My Legs: recent publications

When a Store Employee Judged Me Because of the Casts on My Legs

To the store employee who chose to judge a book by its cover,

I was walking with my family in Home Depot to get some supplies. I had just finished another round of Botox injections and my physical therapist decided I needed to be casted. (One of the worst experiences.) The casts were supposed to “support” the Botox injections by ensuring that my legs would continue to be loose. I was re-casted every week for about two months.

The sandals I had to wear to school, the stares and the casting process itself were pretty uncomfortable, though I was no stranger to most of those things. AFOs, which I wore until last year, need to have a mold. I get stared at a decent amount, both with AFOs and without, and I’ve pretty much given up on stylish footwear, but the sandals let in dewy grass when we went outside for recess.

Some kids at school thought I had broken my legs, though obviously, I was walking without crutches with the casts on. But no one really said anything about it. I got tons of questions, but it wasn’t really a big thing whether my legs were “broken” or not.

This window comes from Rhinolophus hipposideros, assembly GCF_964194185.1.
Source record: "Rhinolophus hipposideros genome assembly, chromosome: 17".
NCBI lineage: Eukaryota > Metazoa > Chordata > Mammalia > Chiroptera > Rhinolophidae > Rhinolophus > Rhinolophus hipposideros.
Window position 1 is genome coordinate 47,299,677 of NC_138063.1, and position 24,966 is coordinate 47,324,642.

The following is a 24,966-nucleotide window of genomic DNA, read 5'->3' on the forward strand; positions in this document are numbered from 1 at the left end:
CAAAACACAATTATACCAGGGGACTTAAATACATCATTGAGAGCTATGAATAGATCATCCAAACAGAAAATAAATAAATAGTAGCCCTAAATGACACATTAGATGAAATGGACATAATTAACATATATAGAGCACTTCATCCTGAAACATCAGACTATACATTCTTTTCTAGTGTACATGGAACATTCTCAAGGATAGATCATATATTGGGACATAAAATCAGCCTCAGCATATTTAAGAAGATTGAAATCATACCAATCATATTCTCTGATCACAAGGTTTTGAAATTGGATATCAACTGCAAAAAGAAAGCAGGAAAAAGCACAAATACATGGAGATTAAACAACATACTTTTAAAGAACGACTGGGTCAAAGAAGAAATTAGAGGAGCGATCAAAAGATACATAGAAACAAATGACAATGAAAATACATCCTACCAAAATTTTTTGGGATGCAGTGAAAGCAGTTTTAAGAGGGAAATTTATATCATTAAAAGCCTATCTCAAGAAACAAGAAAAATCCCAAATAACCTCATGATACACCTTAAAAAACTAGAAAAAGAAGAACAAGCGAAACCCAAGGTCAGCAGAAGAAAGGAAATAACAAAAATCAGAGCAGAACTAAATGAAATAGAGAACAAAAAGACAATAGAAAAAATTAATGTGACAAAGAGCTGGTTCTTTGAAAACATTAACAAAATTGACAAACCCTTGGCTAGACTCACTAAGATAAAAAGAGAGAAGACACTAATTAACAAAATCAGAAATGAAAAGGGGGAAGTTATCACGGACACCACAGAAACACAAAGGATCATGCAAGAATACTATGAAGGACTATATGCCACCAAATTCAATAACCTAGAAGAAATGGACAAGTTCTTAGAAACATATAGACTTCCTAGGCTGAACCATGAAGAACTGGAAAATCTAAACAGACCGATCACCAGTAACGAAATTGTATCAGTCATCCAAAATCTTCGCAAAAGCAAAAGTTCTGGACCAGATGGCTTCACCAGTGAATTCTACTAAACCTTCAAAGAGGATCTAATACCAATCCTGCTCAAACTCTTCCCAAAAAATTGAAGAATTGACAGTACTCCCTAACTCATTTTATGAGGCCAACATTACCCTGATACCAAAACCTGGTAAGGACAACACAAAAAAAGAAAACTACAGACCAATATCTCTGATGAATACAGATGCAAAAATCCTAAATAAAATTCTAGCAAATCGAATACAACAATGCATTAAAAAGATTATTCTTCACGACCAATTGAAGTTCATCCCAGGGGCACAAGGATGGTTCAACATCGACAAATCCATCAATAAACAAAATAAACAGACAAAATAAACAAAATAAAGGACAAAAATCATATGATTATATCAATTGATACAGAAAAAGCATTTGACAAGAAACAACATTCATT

In the store, I was holding my dad’s hand. I tend to hold hands with someone in public places because I feel overwhelmed if I don’t, and I’m also more of a fall risk if I don’t hold on to someone or something.

As we passed by an aisle, a female employee was arranging a display. As we passed by, she said rather loudly, “Gee, you broke both of them? Good gracious, be more careful.”

I was so embarrassed. I was mortified. The casts were out of my control completely. The casts and Botox were not what I wanted. It’s not my fault that I was born with cerebral palsy, and a mild version at that. I was and am not an attention-seeking child, so to be called out like that was

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